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Mar 22, 2019

How to Choose a Dog Training Program for your Dog

How to Choose a Board and Train Program for your Dog

There are so many dog trainers and companies advertising training services. How do you choose? What should you look for? Hopefully the information below will help.

The purpose of this article is not to tell you which is good or bad, but to educate you in your decision. Keep in mind, no matter which program you choose, you MUST continue using those methods in your daily life with your dog in order to maintain the training.

Compulsion Training

Probably the most common service advertised, most often these programs start with the use of e-collars and prong collars from day one. They are quick and are often only 2 weeks long. The dogs are taught commands with the use of aversive stimulation. When they perform the right behavior, there is no punishment, when they perform the wrong behavior, there is a punishment. Some rewards may be worked into to the program to reward some good behaviors.

Example:

A dog is taught to walk next to the handler by learning that any place away from right next to the handler means a correction will come. As long as they stay in the “safe zone” they will not be punished.

Results:

What you will usually see in dogs trained by these methods are stress behaviors such as panting, licking of the lips, and pinned back ears. When the dog is walking, the head is often down, the ears are back and the tail is down. The flip side is yes, the dog is very obedient. The dog understands that there are negative consequences for behaving incorrectly. These dogs, however, do not really enjoy training nor will they voluntarily offer behaviors and think independently. The relationship in this scenario is the owner is “dictator” and the dog must submit.

Is this for you? Force based training works well for people who are looking for an easy “just push the button” approach to training their dog. These owners often do not notice the change in their dog’s body language, are not aware what the change means, or don’t care as long as the dog is being obedient. Many people like the results of this training as it only requires that they learn how to push a button when the dog behaves incorrectly. If you want a partnership with your dog and do not want to damage the trust in the relationship, this method is not for you. If you just want your dog to obey and want fast, transformational results, then this may fit your needs.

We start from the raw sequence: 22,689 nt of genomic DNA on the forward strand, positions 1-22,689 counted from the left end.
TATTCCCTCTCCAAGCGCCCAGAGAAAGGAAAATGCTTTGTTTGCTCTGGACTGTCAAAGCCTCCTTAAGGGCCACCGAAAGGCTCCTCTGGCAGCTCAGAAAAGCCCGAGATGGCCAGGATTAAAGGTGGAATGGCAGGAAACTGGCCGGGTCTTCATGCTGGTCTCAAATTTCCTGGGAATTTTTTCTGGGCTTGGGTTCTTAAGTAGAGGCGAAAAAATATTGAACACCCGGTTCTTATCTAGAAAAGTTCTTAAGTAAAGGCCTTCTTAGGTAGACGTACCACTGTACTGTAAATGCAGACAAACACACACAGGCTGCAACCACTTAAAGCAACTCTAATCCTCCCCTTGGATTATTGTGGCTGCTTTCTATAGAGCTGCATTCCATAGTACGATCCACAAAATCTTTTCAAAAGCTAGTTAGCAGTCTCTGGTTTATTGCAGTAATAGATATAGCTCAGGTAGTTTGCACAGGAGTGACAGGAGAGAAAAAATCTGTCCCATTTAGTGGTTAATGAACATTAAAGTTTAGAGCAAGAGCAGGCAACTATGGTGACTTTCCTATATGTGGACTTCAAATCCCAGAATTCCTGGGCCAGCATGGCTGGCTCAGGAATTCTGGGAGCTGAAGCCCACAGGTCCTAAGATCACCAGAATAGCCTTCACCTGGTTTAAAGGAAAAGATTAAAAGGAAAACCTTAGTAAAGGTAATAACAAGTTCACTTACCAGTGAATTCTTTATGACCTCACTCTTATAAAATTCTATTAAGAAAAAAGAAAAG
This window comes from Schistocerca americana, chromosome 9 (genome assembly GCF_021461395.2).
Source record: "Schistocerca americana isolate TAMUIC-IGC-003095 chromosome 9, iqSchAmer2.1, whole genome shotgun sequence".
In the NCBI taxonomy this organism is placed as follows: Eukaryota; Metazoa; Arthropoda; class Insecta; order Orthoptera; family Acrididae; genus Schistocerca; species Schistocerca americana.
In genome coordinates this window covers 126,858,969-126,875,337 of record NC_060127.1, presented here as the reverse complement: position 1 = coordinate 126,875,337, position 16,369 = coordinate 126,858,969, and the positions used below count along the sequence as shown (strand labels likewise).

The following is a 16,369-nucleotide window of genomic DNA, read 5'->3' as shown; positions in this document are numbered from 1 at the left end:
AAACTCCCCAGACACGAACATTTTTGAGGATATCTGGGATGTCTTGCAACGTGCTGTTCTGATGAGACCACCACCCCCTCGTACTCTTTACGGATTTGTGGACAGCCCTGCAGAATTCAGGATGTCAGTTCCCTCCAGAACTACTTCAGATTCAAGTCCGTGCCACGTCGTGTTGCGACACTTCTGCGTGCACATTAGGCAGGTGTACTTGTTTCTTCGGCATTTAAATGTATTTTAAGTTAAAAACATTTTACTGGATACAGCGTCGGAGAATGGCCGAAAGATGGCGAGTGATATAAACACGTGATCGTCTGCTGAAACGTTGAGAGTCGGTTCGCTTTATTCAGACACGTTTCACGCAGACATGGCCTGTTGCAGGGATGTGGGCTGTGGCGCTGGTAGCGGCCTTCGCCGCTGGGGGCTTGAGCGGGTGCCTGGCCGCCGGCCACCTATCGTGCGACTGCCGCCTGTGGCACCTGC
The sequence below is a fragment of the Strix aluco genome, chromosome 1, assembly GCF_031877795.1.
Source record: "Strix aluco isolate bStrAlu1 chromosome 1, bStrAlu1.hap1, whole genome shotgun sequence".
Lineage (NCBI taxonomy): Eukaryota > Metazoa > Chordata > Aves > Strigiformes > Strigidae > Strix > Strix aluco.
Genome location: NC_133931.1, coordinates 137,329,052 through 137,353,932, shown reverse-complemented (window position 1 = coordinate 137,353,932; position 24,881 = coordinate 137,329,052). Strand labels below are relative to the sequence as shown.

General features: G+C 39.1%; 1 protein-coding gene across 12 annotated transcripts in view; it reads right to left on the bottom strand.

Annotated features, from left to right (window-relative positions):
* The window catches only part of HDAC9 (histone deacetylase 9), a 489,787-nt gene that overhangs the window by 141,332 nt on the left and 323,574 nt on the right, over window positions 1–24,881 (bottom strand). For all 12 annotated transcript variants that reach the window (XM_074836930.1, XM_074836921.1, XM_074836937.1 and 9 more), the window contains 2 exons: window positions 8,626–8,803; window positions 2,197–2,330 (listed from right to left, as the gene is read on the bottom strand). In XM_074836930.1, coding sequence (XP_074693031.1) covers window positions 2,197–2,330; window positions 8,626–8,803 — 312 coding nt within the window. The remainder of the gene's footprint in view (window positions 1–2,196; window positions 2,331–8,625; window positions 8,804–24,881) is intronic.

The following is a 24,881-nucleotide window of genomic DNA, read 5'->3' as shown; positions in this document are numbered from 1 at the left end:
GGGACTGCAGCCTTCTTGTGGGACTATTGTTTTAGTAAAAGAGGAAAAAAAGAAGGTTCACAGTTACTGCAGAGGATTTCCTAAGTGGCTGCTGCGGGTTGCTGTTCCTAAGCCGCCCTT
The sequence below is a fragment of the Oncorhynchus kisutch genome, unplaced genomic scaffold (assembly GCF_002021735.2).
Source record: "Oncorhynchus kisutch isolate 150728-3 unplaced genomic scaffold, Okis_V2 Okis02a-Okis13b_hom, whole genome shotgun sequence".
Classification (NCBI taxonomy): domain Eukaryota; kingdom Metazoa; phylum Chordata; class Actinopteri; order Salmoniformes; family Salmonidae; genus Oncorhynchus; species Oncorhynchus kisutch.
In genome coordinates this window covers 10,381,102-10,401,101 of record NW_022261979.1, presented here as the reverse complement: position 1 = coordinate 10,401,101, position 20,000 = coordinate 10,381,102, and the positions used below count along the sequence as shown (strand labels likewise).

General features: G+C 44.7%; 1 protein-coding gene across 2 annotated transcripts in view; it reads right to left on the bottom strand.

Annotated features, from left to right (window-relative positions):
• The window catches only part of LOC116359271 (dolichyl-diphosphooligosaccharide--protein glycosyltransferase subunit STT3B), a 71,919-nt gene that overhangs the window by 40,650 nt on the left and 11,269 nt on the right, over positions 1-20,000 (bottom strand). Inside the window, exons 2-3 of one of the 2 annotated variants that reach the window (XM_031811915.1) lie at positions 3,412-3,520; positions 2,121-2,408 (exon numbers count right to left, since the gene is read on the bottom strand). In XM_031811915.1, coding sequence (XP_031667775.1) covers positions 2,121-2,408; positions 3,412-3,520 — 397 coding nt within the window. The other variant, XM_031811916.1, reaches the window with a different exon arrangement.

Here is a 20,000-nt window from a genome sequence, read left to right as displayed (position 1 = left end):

Motivational Only Training

The far other side of the spectrum is motivational only training, also known as “purely positive” or “force free” training. For some people and some dogs, this can work. It is absolutely possible to train almost any behavior using force free methods. You can also counter condition bad behaviors into good behavior with lots of repetitions, consistent rewards, and patience. If done well, motivational training also has a huge benefit of teaching dogs to offer behaviors. This give you the opportunity to reward good behaviors your dog offers without ever giving a command!

Example:

A dog is taught to walk next to the handler by being rewarded many many times with treats in that position, making that position very positive and valuable to the dog. The dog starts to stay in the position much more in the anticipation of more great treats.

Example 2:

A dog taught to think and offer behaviors on its own may offer a “down” or “sit” to get attention and treats without being commanded to do so.